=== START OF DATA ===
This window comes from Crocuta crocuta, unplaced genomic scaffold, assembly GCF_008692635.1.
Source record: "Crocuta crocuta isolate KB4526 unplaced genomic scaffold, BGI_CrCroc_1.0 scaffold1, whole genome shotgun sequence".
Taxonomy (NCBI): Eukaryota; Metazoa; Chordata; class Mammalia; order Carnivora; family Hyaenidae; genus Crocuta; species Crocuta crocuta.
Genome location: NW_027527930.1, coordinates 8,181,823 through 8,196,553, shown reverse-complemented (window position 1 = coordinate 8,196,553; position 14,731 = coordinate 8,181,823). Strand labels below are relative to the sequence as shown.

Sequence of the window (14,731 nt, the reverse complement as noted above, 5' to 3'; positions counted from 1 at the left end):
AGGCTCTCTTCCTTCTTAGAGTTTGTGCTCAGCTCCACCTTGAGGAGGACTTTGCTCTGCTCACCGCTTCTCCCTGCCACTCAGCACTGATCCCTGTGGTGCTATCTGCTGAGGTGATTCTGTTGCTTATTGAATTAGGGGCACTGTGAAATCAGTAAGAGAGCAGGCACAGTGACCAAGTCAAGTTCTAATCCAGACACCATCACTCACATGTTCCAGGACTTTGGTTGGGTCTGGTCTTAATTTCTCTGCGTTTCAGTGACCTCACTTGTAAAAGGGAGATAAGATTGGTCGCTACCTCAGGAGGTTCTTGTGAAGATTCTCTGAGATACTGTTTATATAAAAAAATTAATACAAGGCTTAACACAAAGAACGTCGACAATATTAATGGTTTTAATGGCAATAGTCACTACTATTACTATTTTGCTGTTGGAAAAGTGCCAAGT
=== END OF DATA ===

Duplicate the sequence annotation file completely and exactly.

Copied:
This window comes from Crocuta crocuta, unplaced genomic scaffold, assembly GCF_008692635.1.
Source record: "Crocuta crocuta isolate KB4526 unplaced genomic scaffold, BGI_CrCroc_1.0 scaffold1, whole genome shotgun sequence".
Taxonomy (NCBI): Eukaryota; Metazoa; Chordata; class Mammalia; order Carnivora; family Hyaenidae; genus Crocuta; species Crocuta crocuta.
Genome location: NW_027527930.1, coordinates 8,181,823 through 8,196,553, shown reverse-complemented (window position 1 = coordinate 8,196,553; position 14,731 = coordinate 8,181,823). Strand labels below are relative to the sequence as shown.

Sequence of the window (14,731 nt, the reverse complement as noted above, 5' to 3'; positions counted from 1 at the left end):
AGGCTCTCTTCCTTCTTAGAGTTTGTGCTCAGCTCCACCTTGAGGAGGACTTTGCTCTGCTCACCGCTTCTCCCTGCCACTCAGCACTGATCCCTGTGGTGCTATCTGCTGAGGTGATTCTGTTGCTTATTGAATTAGGGGCACTGTGAAATCAGTAAGAGAGCAGGCACAGTGACCAAGTCAAGTTCTAATCCAGACACCATCACTCACATGTTCCAGGACTTTGGTTGGGTCTGGTCTTAATTTCTCTGCGTTTCAGTGACCTCACTTGTAAAAGGGAGATAAGATTGGTCGCTACCTCAGGAGGTTCTTGTGAAGATTCTCTGAGATACTGTTTATATAAAAAAATTAATACAAGGCTTAACACAAAGAACGTCGACAATATTAATGGTTTTAATGGCAATAGTCACTACTATTACTATTTTGCTGTTGGAAAAGTGCCAAGT